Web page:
Why Hospitality?

One of a series of short articles on ‘Why’ taken from the printed 2016-17 edition of the Anglican Religious Life Year Book

by Sister Annaliese CSC

“You have become family to me”
“You saved my life”
“This has become my home”
“I’ve never had a room of my own before”

These moving words are just a few of the comments we are so privileged to hear from some of the beautiful women who have come to live with us.

Jesus said : “Knock and the door will be opened for you” (Matthew 7:7). For most of the women who have come to live with us at CSC Ham Common, they have had to knock on many, many doors before one opened for them.

For us, sharing our home with women who have suffered extreme exclusion is a natural extension of our ministry of hospitality. It is also part of our Christian stewardship – we had some empty rooms while there are any number of women who are suffering on the streets or in very unsafe accommodation.

We linked in with a wonderful, well-established Charity called ‘Praxis – the Place for People Displaced’ who we have been working in partnership with for over 4 years.

As Religious Communities many of us are needing to rethink what to do with our spacious buildings. It is possible to offer hospitality via Praxis to individuals suffering from extreme exclusion, on a short term or long term basis. Praxis is sensitive to the needs of Religious Communities and gives ongoing support and advice to the ‘Host’ as well as the guest.

Jesus also said that by welcoming the stranger we are welcoming him (Matthew 25:35). Over the last 4 years we have welcomed 11 (mostly young) women as a type of Alongsider. The majority have stayed with us for several years. We of course, had all sorts of ideas about how this was going to work out but much has needed to develop and adapt as we have gone along. We have 7 women living with us at the moment plus 2 toddlers and another baby on the way! We had not planned on having children living with us and they do pose some challenges to a Convent offering retreats(!) but they bring so much joy and fun and are very loved indeed.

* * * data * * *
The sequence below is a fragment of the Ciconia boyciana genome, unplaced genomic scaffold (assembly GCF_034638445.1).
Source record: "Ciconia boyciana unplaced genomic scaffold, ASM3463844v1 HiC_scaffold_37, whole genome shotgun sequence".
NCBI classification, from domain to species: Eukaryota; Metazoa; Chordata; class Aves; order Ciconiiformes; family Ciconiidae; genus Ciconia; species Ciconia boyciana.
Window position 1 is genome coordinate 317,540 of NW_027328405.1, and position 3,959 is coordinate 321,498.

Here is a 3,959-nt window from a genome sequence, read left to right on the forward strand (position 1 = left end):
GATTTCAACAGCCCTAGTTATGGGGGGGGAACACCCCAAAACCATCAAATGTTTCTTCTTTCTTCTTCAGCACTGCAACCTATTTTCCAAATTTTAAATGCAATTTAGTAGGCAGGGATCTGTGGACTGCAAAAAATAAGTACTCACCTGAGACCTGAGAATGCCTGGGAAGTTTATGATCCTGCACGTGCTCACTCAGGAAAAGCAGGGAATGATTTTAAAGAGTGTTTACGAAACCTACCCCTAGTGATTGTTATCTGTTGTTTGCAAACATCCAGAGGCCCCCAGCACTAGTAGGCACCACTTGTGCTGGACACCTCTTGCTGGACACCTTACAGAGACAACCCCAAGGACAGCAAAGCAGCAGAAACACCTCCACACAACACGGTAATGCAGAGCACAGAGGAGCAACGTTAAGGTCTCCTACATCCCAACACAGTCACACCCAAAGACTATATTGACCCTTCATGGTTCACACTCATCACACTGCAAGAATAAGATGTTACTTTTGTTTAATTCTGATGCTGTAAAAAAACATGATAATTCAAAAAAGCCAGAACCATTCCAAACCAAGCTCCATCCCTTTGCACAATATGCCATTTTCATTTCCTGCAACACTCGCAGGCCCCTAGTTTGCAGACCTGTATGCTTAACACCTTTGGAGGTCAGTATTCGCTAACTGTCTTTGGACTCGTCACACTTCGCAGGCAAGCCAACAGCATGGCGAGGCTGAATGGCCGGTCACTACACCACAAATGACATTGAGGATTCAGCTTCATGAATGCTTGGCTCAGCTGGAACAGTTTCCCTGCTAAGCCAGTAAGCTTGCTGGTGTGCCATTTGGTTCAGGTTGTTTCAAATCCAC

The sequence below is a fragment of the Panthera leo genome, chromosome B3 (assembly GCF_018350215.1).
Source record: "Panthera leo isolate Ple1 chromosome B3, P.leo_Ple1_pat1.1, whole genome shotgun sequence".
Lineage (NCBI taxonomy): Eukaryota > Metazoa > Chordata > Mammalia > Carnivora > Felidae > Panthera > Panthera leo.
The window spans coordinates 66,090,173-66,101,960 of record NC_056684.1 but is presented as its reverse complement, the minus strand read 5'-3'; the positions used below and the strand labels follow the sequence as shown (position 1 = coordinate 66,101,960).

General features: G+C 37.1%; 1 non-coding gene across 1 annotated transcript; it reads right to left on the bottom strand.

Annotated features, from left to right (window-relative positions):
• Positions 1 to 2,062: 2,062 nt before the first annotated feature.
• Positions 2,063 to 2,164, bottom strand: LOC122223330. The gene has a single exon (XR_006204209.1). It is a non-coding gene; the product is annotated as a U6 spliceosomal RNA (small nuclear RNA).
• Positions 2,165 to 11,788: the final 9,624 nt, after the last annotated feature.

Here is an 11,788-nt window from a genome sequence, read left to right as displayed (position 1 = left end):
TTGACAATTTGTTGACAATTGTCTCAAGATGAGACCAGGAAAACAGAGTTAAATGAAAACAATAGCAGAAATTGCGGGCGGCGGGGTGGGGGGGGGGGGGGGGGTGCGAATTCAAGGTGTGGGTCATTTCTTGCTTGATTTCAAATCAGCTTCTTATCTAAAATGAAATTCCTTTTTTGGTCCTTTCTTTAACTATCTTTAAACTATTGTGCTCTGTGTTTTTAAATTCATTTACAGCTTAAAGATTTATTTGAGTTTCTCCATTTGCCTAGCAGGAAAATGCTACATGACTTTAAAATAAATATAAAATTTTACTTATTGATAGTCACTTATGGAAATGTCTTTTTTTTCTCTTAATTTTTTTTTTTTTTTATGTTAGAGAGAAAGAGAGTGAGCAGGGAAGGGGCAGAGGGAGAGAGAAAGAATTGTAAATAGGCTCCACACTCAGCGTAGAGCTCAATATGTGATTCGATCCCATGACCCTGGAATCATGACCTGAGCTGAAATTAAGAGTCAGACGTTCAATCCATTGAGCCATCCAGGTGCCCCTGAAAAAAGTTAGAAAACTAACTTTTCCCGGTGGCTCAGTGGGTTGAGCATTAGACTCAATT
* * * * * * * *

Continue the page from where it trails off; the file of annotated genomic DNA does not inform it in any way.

Each of these Alongsiders has a precious and unique story – some are refugees or asylum seekers, while others have been here since childhood originally staying with friends or distant relations and have all but lost touch with their country of origin. Those women who have been here since they were children, had been in paid work or at University until they were suddenly told that they hadn’t got the right papers and were not allowed to work, receive student grants or Benefits. Waiting in ‘the system’ for years is what all of our women have in common.

We have been able to access funds through a local Charity and other Trusts which has made it possible for most of our women to attend Courses, have English tuition, study with the Open University and cover extra expenses for them and the babies. This has made a huge difference to the quality of their waiting.

As a Community we responded to a need but could have no idea how many blessings we would be given in return – our hearts have been widened along with our horizons. Their youthful energy is a real tonic, and I like to think that these women help keep us our spirits young! We have been very grateful for help around the house, enjoyed all sorts of exotic foods, hosted a large wedding blessing in our garden – (followed by a disco on the grass) and at times had our Midday Office transformed by some rather more modern Christian music than we have been used to! It was very moving to be able to help one woman when she couldn’t go to her mother’s funeral by holding a memorial Service in our Chapel, and this and the feast afterwards was attended by many of her friends. There have also been delightful parties for the children’s first and second Birthdays; but for the most part, our lives interweave (relatively) quietly as Grace moves gently between us.